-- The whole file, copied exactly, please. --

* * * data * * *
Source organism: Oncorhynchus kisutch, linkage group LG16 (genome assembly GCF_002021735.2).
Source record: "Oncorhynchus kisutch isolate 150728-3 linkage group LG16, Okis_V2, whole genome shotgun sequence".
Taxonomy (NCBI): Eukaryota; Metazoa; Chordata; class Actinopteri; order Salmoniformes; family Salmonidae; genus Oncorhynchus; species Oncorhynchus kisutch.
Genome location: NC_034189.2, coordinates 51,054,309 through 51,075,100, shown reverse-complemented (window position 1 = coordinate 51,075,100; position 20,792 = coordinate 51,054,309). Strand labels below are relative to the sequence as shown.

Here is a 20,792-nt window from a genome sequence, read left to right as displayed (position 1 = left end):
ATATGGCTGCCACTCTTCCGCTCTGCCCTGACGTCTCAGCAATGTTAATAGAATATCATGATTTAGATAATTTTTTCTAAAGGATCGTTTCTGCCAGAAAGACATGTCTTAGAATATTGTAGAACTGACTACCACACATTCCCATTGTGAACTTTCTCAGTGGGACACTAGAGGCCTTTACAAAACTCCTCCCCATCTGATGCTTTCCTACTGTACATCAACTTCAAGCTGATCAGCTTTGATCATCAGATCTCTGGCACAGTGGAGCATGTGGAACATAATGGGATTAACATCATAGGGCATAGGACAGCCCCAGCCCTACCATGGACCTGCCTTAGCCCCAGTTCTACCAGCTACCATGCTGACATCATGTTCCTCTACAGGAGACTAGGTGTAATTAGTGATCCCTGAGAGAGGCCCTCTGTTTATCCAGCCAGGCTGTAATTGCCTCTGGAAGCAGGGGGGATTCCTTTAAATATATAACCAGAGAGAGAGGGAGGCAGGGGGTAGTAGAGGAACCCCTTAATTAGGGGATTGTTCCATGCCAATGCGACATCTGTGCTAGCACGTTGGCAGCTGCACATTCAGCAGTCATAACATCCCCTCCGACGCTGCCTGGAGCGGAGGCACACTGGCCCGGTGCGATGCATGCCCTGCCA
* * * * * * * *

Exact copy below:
Source organism: Oncorhynchus kisutch, linkage group LG16 (genome assembly GCF_002021735.2).
Source record: "Oncorhynchus kisutch isolate 150728-3 linkage group LG16, Okis_V2, whole genome shotgun sequence".
Taxonomy (NCBI): Eukaryota; Metazoa; Chordata; class Actinopteri; order Salmoniformes; family Salmonidae; genus Oncorhynchus; species Oncorhynchus kisutch.
Genome location: NC_034189.2, coordinates 51,054,309 through 51,075,100, shown reverse-complemented (window position 1 = coordinate 51,075,100; position 20,792 = coordinate 51,054,309). Strand labels below are relative to the sequence as shown.

Here is a 20,792-nt window from a genome sequence, read left to right as displayed (position 1 = left end):
ATATGGCTGCCACTCTTCCGCTCTGCCCTGACGTCTCAGCAATGTTAATAGAATATCATGATTTAGATAATTTTTTCTAAAGGATCGTTTCTGCCAGAAAGACATGTCTTAGAATATTGTAGAACTGACTACCACACATTCCCATTGTGAACTTTCTCAGTGGGACACTAGAGGCCTTTACAAAACTCCTCCCCATCTGATGCTTTCCTACTGTACATCAACTTCAAGCTGATCAGCTTTGATCATCAGATCTCTGGCACAGTGGAGCATGTGGAACATAATGGGATTAACATCATAGGGCATAGGACAGCCCCAGCCCTACCATGGACCTGCCTTAGCCCCAGTTCTACCAGCTACCATGCTGACATCATGTTCCTCTACAGGAGACTAGGTGTAATTAGTGATCCCTGAGAGAGGCCCTCTGTTTATCCAGCCAGGCTGTAATTGCCTCTGGAAGCAGGGGGGATTCCTTTAAATATATAACCAGAGAGAGAGGGAGGCAGGGGGTAGTAGAGGAACCCCTTAATTAGGGGATTGTTCCATGCCAATGCGACATCTGTGCTAGCACGTTGGCAGCTGCACATTCAGCAGTCATAACATCCCCTCCGACGCTGCCTGGAGCGGAGGCACACTGGCCCGGTGCGATGCATGCCCTGCCA